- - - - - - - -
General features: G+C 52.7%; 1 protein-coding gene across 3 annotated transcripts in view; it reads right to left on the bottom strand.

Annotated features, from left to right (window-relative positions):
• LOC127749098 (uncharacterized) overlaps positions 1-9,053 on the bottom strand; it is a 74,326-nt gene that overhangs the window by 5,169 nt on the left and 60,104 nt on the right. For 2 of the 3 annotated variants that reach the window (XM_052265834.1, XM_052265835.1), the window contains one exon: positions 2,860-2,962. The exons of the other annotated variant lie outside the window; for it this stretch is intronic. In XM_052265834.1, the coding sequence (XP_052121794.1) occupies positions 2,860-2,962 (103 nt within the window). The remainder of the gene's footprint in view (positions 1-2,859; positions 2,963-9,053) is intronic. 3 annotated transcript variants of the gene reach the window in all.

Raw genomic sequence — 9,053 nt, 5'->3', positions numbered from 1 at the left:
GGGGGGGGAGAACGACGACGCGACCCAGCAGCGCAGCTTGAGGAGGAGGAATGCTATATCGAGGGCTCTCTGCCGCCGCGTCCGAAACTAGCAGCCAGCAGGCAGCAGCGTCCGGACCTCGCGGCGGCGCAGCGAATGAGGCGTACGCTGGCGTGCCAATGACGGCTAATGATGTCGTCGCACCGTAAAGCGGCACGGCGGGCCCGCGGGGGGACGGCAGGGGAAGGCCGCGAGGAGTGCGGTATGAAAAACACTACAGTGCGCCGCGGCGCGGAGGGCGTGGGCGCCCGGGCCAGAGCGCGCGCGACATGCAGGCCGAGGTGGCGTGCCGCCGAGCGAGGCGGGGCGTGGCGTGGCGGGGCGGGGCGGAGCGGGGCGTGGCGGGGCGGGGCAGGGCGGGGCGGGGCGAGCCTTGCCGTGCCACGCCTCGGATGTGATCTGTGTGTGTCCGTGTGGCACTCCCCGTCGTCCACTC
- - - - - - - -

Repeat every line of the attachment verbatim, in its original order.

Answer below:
General features: G+C 52.7%; 1 protein-coding gene across 3 annotated transcripts in view; it reads right to left on the bottom strand.

Annotated features, from left to right (window-relative positions):
• LOC127749098 (uncharacterized) overlaps positions 1-9,053 on the bottom strand; it is a 74,326-nt gene that overhangs the window by 5,169 nt on the left and 60,104 nt on the right. For 2 of the 3 annotated variants that reach the window (XM_052265834.1, XM_052265835.1), the window contains one exon: positions 2,860-2,962. The exons of the other annotated variant lie outside the window; for it this stretch is intronic. In XM_052265834.1, the coding sequence (XP_052121794.1) occupies positions 2,860-2,962 (103 nt within the window). The remainder of the gene's footprint in view (positions 1-2,859; positions 2,963-9,053) is intronic. 3 annotated transcript variants of the gene reach the window in all.

Raw genomic sequence — 9,053 nt, 5'->3', positions numbered from 1 at the left:
GGGGGGGGAGAACGACGACGCGACCCAGCAGCGCAGCTTGAGGAGGAGGAATGCTATATCGAGGGCTCTCTGCCGCCGCGTCCGAAACTAGCAGCCAGCAGGCAGCAGCGTCCGGACCTCGCGGCGGCGCAGCGAATGAGGCGTACGCTGGCGTGCCAATGACGGCTAATGATGTCGTCGCACCGTAAAGCGGCACGGCGGGCCCGCGGGGGGACGGCAGGGGAAGGCCGCGAGGAGTGCGGTATGAAAAACACTACAGTGCGCCGCGGCGCGGAGGGCGTGGGCGCCCGGGCCAGAGCGCGCGCGACATGCAGGCCGAGGTGGCGTGCCGCCGAGCGAGGCGGGGCGTGGCGTGGCGGGGCGGGGCGGAGCGGGGCGTGGCGGGGCGGGGCAGGGCGGGGCGGGGCGAGCCTTGCCGTGCCACGCCTCGGATGTGATCTGTGTGTGTCCGTGTGGCACTCCCCGTCGTCCACTC